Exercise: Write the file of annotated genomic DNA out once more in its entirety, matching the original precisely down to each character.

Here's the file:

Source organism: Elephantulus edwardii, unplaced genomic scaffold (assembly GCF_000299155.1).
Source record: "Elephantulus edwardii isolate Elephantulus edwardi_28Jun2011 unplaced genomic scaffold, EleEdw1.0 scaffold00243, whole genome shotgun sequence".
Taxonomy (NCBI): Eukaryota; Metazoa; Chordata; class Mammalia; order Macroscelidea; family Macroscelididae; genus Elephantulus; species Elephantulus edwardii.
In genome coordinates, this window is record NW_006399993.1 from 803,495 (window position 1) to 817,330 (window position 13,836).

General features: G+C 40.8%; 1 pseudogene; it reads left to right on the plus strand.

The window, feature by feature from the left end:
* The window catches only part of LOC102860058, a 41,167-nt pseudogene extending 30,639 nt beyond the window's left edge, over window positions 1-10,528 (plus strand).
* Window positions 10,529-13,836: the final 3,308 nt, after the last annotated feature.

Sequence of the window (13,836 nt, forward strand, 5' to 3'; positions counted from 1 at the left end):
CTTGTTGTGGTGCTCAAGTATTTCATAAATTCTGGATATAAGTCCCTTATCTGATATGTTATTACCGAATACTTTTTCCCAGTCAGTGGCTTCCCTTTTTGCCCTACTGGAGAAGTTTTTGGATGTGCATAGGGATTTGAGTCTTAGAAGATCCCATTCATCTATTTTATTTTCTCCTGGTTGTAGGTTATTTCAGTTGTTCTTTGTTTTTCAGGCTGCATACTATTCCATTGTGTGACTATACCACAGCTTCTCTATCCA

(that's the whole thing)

Source organism: Elephantulus edwardii, unplaced genomic scaffold (assembly GCF_000299155.1).
Source record: "Elephantulus edwardii isolate Elephantulus edwardi_28Jun2011 unplaced genomic scaffold, EleEdw1.0 scaffold00243, whole genome shotgun sequence".
Taxonomy (NCBI): Eukaryota; Metazoa; Chordata; class Mammalia; order Macroscelidea; family Macroscelididae; genus Elephantulus; species Elephantulus edwardii.
In genome coordinates, this window is record NW_006399993.1 from 803,495 (window position 1) to 817,330 (window position 13,836).

General features: G+C 40.8%; 1 pseudogene; it reads left to right on the plus strand.

The window, feature by feature from the left end:
* The window catches only part of LOC102860058, a 41,167-nt pseudogene extending 30,639 nt beyond the window's left edge, over window positions 1-10,528 (plus strand).
* Window positions 10,529-13,836: the final 3,308 nt, after the last annotated feature.

Sequence of the window (13,836 nt, forward strand, 5' to 3'; positions counted from 1 at the left end):
CTTGTTGTGGTGCTCAAGTATTTCATAAATTCTGGATATAAGTCCCTTATCTGATATGTTATTACCGAATACTTTTTCCCAGTCAGTGGCTTCCCTTTTTGCCCTACTGGAGAAGTTTTTGGATGTGCATAGGGATTTGAGTCTTAGAAGATCCCATTCATCTATTTTATTTTCTCCTGGTTGTAGGTTATTTCAGTTGTTCTTTGTTTTTCAGGCTGCATACTATTCCATTGTGTGACTATACCACAGCTTCTCTATCCA